Membership, Interests, and Cultural Identities
Who you are not only includes your primary and secondary identities, but also what you en joy doing and the groups with which you seek to align yourself. Culture often has a hand in shaping which groups and interests are important. For example, the television show Friday Night Lights depicted high school football as an integral activity in Texas, with towns rallyin g around, and individuals strongly identifying with, their towns’ teams and players. On the show, football players’ families proudly displayed team signs in their front yards; wealthy a nd influential boosters provided the team with financial support and perks, such as a Jumb otron screen; and most of the businesses in town closed down during games. A male growi
ng up in this culture may want (or at least feel pressured) to be a member of this group to r eap the many benefits of its membership, including elevated status in this particular culture . The reverse can also be true: An individual may shy away from a group or interest because it is negatively perceived by a culture. The same male may not want to be characterized as a “band geek,” for example, and decide not to join the marching band, even though he loves playing a musical instrument. How you choose to describe yourself enables you to highlight what you think is important a bout you, and this can include your memberships and interests as well as your primary and secondary identities. But your identity can also cause others to create a stereotype about y ou before they get to know you. Stereotypes are fixed opinions or preconceptions about so meone based on perceived characteristics or expectations of a group rather than factual inf ormation about the specific person. In other words, stereotypes are exaggerated perception s of similarities or differences among people. People in certain groups have some shared ex periences, so some stereotypes might contain a grain of truth. To some degree, we need cer tain stereotypes to cognitively organize all of the information we can receive at any given ti me via our senses. However, stereotypes become problematic when they cause us to look at all members of a group as similar and to ignore the unique differences among individuals. I t is best never to rely only on stereotypes when making judgments or forming an opinion b ecause many stereotypes are negative judgments or are based on ignorance or misinformat ion about a culture and its members. It is very difficult to ignore our stereotypes of other groups when communicating with othe rs or obtaining new social information about others. Social categorization is a natural phen omenon that occurs when we cognitively place others into social groups (Stangor, 2014). W e categorize others in order to use the least amount of mental energy necessary to gather th e most information possible (Hugenberg & Sacco, 2008). Our minds are simply trying to av oid complex, central processing of available information by making quick assumptions (Pet ty & Cacioppo, 1986). This is why we naturally stereotype. We then organize these categori es and the relationships among them into a schema or a mental structure that provides “def ault assumptions” when we have “incomplete information” (DiMaggio, 1997, p. 269). Recall the example earlier in the chapter of John’s judgment of Kiera’s lack of table manners. John may have already socially categorized Kiera as an American, and thus, when he witnessed h er poor table manners, he “fills in the blank” with the schematic belief that Americans have poor table manners rather than cognitively processing other reasons why Kiera may be eati ng this way. John is just saving mental energy by making this assumption. While these stere otypes are not true or fair, our brain develops them to more quickly process the world arou nd us, and it is our job to recognize, deconstruct, and act contrary to them— especially if they are harmful toward others. Try the following exercise: Picture someone named Garcia. Now picture someone named Cl aire. What do these two people look like? The people you pictured are based on your stereo types of what those names signify. Would you be surprised if Garcia was a 5-year- old girl with blond hair and Claire was a 66-year- old man? Table 3.1 contains some stereotypes about U.S. culture and some common Americ an interpretations. In your interactions with other people, have you encountered any of the se stereotypes or other stereotypes based on your cultural heritage, memberships, and inte rests?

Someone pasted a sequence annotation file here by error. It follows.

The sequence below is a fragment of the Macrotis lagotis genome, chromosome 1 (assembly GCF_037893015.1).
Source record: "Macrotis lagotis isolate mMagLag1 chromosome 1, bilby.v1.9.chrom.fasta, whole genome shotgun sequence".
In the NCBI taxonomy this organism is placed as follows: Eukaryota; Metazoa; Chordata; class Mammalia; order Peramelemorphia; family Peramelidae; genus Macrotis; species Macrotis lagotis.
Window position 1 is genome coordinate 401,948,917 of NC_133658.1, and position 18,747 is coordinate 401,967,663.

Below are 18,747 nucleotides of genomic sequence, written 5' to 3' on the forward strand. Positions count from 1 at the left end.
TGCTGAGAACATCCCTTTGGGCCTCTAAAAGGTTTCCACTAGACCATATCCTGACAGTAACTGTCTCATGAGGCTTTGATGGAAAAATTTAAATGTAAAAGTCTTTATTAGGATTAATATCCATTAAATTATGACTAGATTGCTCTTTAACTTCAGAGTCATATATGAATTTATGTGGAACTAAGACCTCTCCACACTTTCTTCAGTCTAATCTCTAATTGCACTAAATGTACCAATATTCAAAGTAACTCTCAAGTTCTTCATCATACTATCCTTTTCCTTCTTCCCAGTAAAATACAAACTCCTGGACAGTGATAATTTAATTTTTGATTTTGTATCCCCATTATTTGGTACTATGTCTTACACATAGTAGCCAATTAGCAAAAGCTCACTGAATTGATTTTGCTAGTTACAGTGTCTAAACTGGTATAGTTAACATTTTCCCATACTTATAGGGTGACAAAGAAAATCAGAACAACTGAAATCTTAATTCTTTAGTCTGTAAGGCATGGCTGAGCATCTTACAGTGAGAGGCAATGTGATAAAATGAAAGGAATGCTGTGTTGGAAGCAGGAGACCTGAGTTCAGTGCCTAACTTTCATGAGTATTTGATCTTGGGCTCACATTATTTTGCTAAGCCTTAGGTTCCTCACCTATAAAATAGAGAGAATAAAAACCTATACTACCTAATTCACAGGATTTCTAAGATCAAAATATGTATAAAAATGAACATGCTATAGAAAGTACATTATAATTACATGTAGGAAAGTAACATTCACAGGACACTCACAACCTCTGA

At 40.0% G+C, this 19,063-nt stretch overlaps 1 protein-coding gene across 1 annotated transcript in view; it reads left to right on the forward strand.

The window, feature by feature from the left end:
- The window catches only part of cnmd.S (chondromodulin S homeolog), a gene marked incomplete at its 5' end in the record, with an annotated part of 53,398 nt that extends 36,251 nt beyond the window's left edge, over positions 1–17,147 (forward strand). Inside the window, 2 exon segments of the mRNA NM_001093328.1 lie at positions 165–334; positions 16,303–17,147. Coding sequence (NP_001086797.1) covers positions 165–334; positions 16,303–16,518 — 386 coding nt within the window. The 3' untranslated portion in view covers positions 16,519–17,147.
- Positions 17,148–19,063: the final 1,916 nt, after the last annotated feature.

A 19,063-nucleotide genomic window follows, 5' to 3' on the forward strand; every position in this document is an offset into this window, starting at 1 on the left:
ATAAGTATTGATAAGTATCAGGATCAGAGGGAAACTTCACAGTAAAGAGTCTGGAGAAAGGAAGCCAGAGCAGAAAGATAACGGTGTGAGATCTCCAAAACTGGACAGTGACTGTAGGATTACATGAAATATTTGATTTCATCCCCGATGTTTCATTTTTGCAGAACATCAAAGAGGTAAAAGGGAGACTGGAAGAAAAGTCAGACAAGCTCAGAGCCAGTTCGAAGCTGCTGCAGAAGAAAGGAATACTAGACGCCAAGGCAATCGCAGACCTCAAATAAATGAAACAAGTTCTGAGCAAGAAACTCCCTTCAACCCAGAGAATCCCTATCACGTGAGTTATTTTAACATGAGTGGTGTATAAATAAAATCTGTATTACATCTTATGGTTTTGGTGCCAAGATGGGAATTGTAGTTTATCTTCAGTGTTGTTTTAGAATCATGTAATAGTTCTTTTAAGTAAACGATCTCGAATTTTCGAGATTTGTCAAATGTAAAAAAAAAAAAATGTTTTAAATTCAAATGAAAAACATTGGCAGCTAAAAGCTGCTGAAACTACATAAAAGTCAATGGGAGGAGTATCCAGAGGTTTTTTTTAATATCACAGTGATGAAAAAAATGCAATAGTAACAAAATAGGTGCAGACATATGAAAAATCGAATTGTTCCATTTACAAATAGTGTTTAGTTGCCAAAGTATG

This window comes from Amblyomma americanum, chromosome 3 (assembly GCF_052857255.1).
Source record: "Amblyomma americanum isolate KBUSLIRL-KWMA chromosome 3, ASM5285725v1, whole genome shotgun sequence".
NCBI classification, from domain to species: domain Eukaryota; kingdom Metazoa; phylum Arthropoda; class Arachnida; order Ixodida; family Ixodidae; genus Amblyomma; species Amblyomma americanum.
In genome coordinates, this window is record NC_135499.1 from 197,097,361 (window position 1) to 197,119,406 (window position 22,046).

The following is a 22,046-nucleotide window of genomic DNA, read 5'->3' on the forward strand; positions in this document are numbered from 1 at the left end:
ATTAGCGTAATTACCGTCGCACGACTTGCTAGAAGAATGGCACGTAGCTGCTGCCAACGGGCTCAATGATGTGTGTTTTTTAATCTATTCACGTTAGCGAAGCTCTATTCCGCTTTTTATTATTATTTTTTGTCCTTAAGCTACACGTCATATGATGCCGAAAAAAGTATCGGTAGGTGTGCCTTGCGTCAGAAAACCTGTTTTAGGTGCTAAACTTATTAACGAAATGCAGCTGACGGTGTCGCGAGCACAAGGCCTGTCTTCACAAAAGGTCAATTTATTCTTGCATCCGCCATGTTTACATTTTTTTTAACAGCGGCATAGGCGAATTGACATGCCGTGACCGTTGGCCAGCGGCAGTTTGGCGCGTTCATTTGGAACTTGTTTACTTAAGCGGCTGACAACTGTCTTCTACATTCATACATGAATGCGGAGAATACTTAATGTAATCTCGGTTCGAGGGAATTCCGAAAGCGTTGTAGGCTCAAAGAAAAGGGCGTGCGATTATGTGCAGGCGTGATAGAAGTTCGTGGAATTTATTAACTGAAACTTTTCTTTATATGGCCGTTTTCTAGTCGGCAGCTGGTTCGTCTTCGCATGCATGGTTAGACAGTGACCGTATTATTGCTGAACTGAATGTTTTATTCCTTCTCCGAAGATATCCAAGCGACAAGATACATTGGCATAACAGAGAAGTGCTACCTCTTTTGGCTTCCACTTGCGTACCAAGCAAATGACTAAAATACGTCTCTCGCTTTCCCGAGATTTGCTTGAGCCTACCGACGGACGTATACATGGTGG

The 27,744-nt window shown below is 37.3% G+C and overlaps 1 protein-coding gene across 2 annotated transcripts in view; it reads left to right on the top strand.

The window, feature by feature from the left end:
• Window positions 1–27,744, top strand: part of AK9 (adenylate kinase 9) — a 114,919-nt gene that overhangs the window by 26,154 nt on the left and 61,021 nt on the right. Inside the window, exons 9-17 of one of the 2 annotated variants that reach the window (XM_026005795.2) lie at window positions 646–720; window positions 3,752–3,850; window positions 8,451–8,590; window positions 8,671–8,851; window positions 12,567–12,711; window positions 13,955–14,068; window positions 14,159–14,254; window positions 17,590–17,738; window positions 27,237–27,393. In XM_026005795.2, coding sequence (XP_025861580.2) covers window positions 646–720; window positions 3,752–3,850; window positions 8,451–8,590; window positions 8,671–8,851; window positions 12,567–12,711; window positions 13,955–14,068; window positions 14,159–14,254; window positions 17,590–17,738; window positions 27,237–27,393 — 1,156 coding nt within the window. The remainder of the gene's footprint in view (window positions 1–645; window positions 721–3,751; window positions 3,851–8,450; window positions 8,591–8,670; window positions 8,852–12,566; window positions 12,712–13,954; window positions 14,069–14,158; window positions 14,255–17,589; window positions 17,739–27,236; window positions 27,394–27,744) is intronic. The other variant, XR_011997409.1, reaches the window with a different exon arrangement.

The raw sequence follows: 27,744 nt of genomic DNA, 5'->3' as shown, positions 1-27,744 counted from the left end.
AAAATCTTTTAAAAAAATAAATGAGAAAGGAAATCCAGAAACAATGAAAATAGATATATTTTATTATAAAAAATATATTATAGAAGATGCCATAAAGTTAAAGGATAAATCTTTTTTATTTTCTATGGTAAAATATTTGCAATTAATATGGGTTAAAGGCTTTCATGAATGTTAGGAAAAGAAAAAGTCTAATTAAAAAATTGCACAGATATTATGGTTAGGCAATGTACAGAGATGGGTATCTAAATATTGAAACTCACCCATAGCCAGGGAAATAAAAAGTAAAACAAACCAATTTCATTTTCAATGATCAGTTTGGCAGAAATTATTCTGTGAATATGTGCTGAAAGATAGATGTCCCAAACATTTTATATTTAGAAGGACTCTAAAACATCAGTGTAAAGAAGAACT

Table 3.1: Stereotypes of American culture and common American interpretat ions
Stereotype of American culture
Americans are self-centered and uncaring or disinterested in others because they rarely ask them personal questions.